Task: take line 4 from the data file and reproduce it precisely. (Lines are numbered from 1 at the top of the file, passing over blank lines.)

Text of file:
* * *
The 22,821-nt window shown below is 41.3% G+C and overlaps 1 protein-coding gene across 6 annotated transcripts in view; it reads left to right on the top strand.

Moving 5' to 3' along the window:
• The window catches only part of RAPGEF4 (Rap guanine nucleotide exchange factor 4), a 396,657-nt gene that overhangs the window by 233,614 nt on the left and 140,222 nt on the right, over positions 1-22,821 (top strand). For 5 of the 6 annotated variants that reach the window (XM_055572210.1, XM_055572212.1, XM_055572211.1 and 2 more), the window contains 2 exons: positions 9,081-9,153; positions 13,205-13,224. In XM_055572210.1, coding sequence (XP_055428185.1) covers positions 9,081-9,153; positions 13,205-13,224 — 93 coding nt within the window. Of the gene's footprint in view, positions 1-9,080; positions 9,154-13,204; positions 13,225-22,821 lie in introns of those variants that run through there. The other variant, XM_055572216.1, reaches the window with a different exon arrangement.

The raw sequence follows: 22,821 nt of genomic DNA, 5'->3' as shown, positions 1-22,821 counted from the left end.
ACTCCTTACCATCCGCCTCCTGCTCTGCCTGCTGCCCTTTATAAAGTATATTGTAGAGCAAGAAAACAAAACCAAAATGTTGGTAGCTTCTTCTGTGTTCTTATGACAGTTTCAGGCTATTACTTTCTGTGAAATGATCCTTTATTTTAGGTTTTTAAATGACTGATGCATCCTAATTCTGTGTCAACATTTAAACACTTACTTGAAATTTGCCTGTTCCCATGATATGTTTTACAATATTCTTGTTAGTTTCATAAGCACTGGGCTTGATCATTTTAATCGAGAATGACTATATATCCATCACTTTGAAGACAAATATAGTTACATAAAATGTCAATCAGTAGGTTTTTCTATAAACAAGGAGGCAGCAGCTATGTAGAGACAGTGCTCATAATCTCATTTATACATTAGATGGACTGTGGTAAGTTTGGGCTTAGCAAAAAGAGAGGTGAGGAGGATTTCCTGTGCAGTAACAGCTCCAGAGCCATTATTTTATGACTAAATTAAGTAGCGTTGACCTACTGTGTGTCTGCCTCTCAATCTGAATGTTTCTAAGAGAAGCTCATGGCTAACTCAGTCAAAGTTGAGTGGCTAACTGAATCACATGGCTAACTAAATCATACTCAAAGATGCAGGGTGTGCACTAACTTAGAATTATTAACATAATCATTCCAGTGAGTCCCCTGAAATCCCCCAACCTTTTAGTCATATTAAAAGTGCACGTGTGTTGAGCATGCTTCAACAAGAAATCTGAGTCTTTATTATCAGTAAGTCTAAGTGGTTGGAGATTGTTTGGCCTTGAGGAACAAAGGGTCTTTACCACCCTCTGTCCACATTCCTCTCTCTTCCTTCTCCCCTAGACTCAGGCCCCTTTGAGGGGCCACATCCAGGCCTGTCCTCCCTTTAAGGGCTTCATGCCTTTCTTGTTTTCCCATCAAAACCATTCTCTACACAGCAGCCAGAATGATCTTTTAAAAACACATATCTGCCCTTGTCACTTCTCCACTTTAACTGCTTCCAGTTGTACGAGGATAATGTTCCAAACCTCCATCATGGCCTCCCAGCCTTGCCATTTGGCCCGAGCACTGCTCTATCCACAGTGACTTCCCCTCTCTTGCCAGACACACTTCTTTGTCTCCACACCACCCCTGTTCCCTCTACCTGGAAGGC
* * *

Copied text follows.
The raw sequence follows: 22,821 nt of genomic DNA, 5'->3' as shown, positions 1-22,821 counted from the left end.